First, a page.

Downtown Brooklyn has become an outdoor laboratory for a few days. Qucit is taking advantage of this unique opportunity to employ its ComfortPredict technology to survey the pedestrians and find out what they think about the public spaces in the neighborhood.
The Downtown Brooklyn Partnership (DBP) is a not-for-profit local development corporation that serves as the primary champion for Downtown Brooklyn. One of DBP’s initiatives is the recently launched Living Lab program, with which DBP is partnering with tech startups like Qucit to solve operational and quality of life challenges facing cities. The program encourages participants to use DBP-operated public spaces as testing grounds for smart city technologies and share their findings with DBP thus enabling more efficient management and strategic programming of the public realm. The organization is working closely with incubators, accelerators, and entrepreneurial hubs to identify startups that can improve the neighborhood.
Qucit had the chance to interview people at random in public spaces throughout Downtown Brooklyn and assess their opinions about the neighborhood. The findings are then associated with a set of data on public spaces using Machine Learning models. With this method, one can objectively qualify the perception of a district according to its residents and visiting pedestrians. This is the ComfortPredict model.
What is ComfortPredict? How does it work?
ComfortPredict is a product intended for use by multiple actors including (local authorities, transit stations & airports, cleaning operators, property developers and managers). It makes it possible to locate and predict the different perceptions of the users of a space according to various factors. It also quantifies the external factors impacting the perception of individuals in order to improve their viewpoints by anticipating factors of discomfort.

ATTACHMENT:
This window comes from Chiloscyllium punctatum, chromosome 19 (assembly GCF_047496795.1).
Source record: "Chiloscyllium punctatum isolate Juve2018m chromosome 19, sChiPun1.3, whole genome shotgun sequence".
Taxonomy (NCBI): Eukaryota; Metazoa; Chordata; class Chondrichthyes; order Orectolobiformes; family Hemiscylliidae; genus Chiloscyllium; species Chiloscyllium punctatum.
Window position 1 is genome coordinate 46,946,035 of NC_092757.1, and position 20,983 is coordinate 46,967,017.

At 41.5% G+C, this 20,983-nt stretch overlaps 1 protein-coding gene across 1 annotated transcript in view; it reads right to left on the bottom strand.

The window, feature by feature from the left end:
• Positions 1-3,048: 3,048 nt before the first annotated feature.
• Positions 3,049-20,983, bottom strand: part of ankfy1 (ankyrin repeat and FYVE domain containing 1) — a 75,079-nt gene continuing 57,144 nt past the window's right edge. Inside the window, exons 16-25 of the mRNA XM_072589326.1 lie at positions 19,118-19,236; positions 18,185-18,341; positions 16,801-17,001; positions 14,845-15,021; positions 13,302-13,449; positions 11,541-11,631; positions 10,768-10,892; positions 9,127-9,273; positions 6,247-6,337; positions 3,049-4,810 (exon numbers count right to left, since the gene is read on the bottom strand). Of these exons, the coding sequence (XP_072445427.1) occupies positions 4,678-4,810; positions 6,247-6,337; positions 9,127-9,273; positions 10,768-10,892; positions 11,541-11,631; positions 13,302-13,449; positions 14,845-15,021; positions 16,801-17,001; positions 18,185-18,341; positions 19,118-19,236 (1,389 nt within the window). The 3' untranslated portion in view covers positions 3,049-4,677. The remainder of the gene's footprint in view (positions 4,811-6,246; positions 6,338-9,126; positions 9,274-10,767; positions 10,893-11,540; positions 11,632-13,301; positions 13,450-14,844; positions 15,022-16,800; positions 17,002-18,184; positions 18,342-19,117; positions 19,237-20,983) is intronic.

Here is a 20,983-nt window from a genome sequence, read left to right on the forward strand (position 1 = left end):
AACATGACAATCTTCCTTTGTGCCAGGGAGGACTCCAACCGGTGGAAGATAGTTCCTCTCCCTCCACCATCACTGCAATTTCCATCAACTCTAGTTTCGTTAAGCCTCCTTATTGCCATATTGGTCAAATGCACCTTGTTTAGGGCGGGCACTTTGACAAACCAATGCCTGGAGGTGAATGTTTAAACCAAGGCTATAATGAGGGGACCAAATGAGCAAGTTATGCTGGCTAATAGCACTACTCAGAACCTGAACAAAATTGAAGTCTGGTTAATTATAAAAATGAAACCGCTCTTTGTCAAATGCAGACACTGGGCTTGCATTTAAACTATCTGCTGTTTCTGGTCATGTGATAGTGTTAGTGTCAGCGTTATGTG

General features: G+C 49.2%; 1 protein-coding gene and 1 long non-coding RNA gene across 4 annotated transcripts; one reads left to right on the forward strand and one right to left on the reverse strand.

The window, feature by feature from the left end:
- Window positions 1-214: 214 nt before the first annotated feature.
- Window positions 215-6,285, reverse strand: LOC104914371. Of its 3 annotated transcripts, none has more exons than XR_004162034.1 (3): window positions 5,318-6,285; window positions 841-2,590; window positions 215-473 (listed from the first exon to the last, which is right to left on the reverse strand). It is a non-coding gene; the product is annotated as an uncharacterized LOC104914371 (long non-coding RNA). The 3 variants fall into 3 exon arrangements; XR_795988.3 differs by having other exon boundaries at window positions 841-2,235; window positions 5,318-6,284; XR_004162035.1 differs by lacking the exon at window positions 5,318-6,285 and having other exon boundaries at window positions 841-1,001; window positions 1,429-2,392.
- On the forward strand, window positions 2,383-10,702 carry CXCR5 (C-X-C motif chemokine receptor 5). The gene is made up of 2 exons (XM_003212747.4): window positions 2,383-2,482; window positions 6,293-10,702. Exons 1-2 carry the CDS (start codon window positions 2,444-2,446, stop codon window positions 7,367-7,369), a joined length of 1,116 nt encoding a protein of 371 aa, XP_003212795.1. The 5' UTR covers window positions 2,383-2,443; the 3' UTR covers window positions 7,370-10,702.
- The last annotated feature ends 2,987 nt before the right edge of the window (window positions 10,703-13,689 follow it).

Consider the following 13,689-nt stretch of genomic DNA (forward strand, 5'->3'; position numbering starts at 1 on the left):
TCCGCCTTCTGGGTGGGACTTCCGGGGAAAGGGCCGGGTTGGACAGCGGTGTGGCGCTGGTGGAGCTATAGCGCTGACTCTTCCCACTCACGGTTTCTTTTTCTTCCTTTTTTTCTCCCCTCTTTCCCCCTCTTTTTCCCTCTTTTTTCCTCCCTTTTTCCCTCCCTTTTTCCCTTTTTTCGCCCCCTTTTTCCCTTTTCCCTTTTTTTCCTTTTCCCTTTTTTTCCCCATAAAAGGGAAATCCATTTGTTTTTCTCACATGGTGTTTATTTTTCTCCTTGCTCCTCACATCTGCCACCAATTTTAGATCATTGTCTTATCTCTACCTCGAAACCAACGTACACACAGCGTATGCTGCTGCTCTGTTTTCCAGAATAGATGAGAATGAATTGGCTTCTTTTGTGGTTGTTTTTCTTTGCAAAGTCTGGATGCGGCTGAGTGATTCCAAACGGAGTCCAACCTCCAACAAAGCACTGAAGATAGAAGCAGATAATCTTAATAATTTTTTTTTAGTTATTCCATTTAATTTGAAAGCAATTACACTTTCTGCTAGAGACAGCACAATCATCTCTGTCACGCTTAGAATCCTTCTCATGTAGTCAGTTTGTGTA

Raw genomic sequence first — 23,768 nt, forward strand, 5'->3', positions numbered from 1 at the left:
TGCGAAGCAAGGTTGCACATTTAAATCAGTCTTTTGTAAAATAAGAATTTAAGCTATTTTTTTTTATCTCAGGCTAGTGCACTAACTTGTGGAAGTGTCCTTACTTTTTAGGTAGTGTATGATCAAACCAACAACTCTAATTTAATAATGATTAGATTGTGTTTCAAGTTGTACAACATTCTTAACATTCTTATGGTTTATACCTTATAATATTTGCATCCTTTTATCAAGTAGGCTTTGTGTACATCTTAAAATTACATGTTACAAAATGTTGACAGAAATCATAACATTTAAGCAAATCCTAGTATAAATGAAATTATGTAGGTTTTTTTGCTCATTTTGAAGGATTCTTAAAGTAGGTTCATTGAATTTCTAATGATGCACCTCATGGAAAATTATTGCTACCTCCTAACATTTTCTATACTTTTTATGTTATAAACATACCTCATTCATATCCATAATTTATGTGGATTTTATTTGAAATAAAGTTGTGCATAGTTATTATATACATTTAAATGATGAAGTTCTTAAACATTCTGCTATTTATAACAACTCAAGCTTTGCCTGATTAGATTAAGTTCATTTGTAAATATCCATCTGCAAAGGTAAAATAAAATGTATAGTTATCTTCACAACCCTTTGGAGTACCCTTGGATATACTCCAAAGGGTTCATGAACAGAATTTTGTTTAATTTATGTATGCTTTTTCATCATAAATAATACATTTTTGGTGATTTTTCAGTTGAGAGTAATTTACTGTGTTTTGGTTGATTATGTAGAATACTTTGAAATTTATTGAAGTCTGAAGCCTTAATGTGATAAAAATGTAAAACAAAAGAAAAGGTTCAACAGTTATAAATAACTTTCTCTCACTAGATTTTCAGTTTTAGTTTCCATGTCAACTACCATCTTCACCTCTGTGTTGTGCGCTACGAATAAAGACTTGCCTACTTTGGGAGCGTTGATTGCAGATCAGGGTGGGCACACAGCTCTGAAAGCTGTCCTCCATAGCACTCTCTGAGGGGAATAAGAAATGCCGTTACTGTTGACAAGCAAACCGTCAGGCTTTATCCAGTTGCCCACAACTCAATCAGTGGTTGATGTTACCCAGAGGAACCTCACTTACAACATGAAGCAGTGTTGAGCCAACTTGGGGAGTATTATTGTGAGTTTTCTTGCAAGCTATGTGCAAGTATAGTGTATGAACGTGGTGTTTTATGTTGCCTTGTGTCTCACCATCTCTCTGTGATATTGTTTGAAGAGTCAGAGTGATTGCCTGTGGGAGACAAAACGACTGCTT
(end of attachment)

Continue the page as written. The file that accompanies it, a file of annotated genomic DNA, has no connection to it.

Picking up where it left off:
We create heat maps to illustrate the perceptions of comfort from users of spaces in different locations. Using Qucit software, a city or neighborhood can visualize the data and filter specific spatial aspects of interest. This projection makes it possible to establish a diagnosis on the spaces analyzed: which places are less frequented or, less appreciated, and why?
Over the course of one week, more than 800 surveys were conducted in Downtown Brooklyn. The survey consisted of about twenty questions dealing with the feelings of perception, satisfaction and the profile of the respondents using a proprietary Qucit protocol that collects a wide range of information in a short period of time.
These surveys in Downtown Brooklyn were the first carried out in the United States. This area, located southeast of Manhattan, is well-known as an important central business district (CBD) in New York City. The third largest CBD after Midtown Manhattan and Lower Manhattan, the district is a veritable hive where tens of thousands of people swarm during the day. Approximately 307,000 people reside in the area. Downtown Brooklyn is recognized as a world-class business, cultural, educational, residential, and retail destination.
Most of the survey respondents lived, worked or studied in Downtown Brooklyn, where we conducted this campaign. We noted a clear difference between weekdays and weekends in terms of audience profile.
Smart city technologies make cities safer, cleaner and more enjoyable. The ‘Living Lab’ program implemented by Downtown Brooklyn Partnership aims to improve quality of life for local residents and visitors, and the environment for local businesses, while allowing smart cities entrepreneurs and technologists to take advantage of the district’s rich data and public spaces in order to achieve greater impact. If the model is applicable in one neighborhood in Brooklyn, it is potentially applicable in other neighborhoods, and in cities around the world.
To go further:
Official website of Dowtown Brooklyn
(Patch) Downtown Brooklyn Gets Sensors To Measure Noise Pollution
(Metro) Downtown Brooklyn becomes a living lab to let startups study the city
(Brooklyn Daily Eagle) With noise pollution a top source of 311 complaints, Brooklyn startup ‘listens in’